have been identified by the Superior Court as actions for malicious use of civil process: DeGeyter v. Keller, 68 Pa.Super. 419.'
Plaintiff has stated a cause of action within the requirements as set forth in the cited case. He alleges that defendant wrongfully demanded and procured the notes from the escrow agent. In Paragraph 15 of the complaint he sufficiently alleges maliciousness on defendant's part. He also alleges that the judgment was an interference with real property and that he was otherwise damaged. The difficulty in the case is the decision as to when the action in the State Court finally ended in failure, or conversely, when did plaintiff's cause of action as alleged by him accrue.
Defendant has urged that the entry of the judgment gave rise to the cause of action. However, defendant, at the argument and in its brief, stresses the discontinuance as the termination of the prior litigation. Plaintiff claims that the filing of the praecipe to discontinue on January 5, 1952, amounted to a nullity as the judgment was still of record. If the discontinuance ended the prior litigation, then plaintiff is barred by the one-year Statute of Limitations because his complaint was not filed until July 30, 1953. Plaintiff claims that the prior proceedings giving rise to his present cause of action were not terminated until March 2, 1953, the date on which the judgment was stricken from the record.
The Supreme Court of Pennsylvania has held that an order making absolute a rule to open a judgment leaves the whole matter open for further action of the Court. See Markofski v. Yanks, 297 Pa. 74, 146 A. 569. The same case holds that a judgment does not lose its status as such by being opened. It is still a lien and the levy previously made on an execution outstanding thereon also retains its lien. Also, see Adams v. James L. Leeds Co., 189 Pa. 544, 42 A. 195.
When the rule to open had been entered and an issue framed for trial it amounted to a Court ruling that defendant had made out a prime facie defense, or in other words that there was merit as to his contention. That being so, plaintiff should not be permitted to discontinue as of course, and thus deprive defendant of his right to have his contention adjudicated.
The subject matter of the discontinuance was a judgment and not a pending action. The praecipe to discontinue could have no effect upon it. A plaintiff has no absolute right to discontinue, dismiss or take a nonsuit. More important and to the point is the holding that a plaintiff cannot discontinue after a final judgment notwithstanding the pendency of a rule to open. See notes under Anderson's Pennsylvania Civil Practice, Second Volume, page 122. A discussion of this whole matter is found in an early case, Kennedy v. McNickle, 2 Brewst., Pa., 536, at page 537 where the Court says:
'A discontinuance is a break or chasm in a suit arising from the failure of the plaintiff to carry the proceedings forward in due course of law, and cannot, therefore, ex vi termini, occur after the suit has been brought to an end. This is not only true, technically, but in point of essential justice. A discontinuance does not, like a retraxit, operate as an extinguishment of the cause of action, but leaves the plaintiff free to bring another suit. It will not, therefore, be allowed when the effect is to deprive the defendant of an advantage which he is entitled to retain. ( Mechanics' Bank v. Fisher, 1 Rawle (Pa.), 341, 347.)'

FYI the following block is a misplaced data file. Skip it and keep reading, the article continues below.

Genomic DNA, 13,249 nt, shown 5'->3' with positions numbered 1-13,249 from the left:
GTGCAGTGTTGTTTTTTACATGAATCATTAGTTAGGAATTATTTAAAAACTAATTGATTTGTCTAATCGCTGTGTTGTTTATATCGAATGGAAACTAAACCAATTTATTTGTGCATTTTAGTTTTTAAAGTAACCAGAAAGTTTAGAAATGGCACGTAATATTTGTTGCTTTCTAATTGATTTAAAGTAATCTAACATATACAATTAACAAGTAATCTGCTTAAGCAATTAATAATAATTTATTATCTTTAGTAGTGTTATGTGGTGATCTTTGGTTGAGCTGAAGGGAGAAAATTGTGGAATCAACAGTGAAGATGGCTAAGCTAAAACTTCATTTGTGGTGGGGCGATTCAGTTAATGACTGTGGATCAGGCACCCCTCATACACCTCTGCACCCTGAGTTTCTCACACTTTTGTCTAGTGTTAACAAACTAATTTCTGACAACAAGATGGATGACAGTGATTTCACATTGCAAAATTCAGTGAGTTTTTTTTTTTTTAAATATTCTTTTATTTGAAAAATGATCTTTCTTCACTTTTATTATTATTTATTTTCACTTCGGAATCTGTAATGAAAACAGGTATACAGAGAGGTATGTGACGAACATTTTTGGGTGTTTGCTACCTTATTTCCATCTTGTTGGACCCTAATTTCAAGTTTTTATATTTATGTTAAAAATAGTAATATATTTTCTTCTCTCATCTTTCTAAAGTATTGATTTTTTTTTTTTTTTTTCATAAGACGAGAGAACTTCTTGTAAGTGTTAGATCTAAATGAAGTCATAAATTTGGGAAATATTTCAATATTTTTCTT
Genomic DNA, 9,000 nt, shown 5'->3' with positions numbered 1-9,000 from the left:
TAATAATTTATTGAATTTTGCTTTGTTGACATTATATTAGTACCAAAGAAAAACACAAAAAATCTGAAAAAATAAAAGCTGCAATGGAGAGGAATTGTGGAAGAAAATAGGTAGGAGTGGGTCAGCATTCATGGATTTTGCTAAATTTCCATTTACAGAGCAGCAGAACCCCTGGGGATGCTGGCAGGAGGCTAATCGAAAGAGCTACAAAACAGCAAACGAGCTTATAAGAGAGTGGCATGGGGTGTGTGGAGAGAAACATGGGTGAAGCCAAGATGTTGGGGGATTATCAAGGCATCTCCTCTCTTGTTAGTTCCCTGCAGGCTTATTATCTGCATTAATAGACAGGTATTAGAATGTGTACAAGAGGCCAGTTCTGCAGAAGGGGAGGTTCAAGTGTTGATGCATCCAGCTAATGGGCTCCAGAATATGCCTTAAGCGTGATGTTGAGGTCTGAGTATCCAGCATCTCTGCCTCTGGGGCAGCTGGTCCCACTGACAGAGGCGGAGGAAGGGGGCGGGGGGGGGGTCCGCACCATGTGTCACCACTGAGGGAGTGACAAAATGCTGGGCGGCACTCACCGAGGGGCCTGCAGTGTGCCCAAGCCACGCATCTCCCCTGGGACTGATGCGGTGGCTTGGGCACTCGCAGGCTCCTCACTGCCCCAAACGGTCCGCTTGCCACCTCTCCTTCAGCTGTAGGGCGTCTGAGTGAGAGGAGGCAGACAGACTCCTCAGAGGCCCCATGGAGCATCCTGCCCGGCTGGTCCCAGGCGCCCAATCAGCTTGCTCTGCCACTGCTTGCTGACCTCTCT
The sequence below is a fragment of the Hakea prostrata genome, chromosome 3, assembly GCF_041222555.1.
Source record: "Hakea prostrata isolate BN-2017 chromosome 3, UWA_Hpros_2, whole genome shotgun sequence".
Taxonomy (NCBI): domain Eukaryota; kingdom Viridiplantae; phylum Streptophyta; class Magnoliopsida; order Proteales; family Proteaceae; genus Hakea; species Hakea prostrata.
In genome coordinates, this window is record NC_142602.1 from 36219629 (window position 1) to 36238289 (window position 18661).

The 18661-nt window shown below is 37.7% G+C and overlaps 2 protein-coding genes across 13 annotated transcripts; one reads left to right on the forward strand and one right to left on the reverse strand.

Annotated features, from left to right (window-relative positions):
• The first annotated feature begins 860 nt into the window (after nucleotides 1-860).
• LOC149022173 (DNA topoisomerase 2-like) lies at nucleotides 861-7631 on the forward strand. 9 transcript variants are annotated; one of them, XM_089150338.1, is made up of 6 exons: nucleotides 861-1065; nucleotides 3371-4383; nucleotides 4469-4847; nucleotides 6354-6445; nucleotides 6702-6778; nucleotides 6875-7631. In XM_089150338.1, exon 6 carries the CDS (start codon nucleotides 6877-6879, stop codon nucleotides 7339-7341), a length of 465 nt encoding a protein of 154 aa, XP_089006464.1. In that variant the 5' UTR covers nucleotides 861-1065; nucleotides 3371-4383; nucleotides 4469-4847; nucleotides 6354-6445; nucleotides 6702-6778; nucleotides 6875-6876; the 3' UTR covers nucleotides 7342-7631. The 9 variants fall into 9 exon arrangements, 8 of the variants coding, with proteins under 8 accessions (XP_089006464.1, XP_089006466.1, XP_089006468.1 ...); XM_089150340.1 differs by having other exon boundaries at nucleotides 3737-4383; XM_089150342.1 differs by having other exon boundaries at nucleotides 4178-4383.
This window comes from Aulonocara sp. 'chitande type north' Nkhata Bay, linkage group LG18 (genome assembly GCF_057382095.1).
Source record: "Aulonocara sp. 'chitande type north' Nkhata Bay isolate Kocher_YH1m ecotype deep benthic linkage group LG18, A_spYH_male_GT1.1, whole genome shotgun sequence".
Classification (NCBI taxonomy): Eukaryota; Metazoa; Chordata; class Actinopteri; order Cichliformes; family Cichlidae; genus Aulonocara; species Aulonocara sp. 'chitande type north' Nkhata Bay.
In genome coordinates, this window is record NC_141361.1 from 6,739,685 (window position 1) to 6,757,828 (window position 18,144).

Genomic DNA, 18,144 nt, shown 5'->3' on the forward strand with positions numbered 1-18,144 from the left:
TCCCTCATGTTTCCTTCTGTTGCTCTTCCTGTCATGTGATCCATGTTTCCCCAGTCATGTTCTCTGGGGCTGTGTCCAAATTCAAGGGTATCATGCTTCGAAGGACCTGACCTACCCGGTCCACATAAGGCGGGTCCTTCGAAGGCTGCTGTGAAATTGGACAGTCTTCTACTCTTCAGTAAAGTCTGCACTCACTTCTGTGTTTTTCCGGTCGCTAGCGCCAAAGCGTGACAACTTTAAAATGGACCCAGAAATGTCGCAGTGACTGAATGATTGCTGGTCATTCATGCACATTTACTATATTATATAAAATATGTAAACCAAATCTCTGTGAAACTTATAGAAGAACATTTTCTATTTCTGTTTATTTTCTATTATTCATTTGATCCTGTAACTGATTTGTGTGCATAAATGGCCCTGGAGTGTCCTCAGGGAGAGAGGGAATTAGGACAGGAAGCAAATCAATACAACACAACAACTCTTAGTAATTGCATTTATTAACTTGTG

And further, 2 Brewst. on page 537:
'It is accordingly settled, by a uniform practice, from which there has been no variation, either in the English Courts or our own, that the plaintiff cannot withdraw from the suit, except on terms that will amount to a perpetual bar, after it has been brought to a point where injury would or might result to the defendant if the withdrawal were permitted. A discontinuance cannot, therefore, take place after the cause has been decided, or where it is ripe for a final decision; a judgment, a general verdict, or even the argument of a demurrer will put an end to the right to discontinue.'
It seems clear that when the rule to open a judgment has been made absolute as was done in this case, the only method of altering or changing the status is by a Court order. The judgment entered in the first instance was a finality to the action taken. The validity of the judgment, however, was questioned by the defendant therein. The action taken to open was in the nature of an equitable proceeding. The proceeding was subject to further order of the Court. This is the holding of the Superior Court of Pennsylvania in Severance v. Heyl & Patterson, 115 Pa.Super. 36, 174 A. 787.
Defendant urges that Rule 229 of the Pennsylvania Rules of Civil Procedure, 12 P.S.Appendix, permits a discontinuance at any time before the commencement of a trial. This is, of course, true, but the rule does not permit a discontinuance where a judgment has been entered. Under that rule, a discontinuance is the exclusive method of the voluntary termination of an action by the plaintiff before the commencement of the trial. The rule is in no way inconsistent with the holding of the Court in the Kennedy v. McNickle case. The Federal Rules of Civil Procedure, 28 U.S.C. are also not in any way inconsistent with the proposition that a discontinuance cannot terminate litigation after the entry of a judgment. See Rule 41; also Grivas v. Parmelee Transportation Co., 7 Cir., 207 F.2d 334.
The complaint was filed July 30, 1953. This Court holds that the State Court litigation ended in failure on March 2, 1953, being the date that the judgment was stricken from the record by the Court of Common Pleas of Erie County. As the filing of the complaint was within one year from the latter date, the motion to dismiss must be refused.
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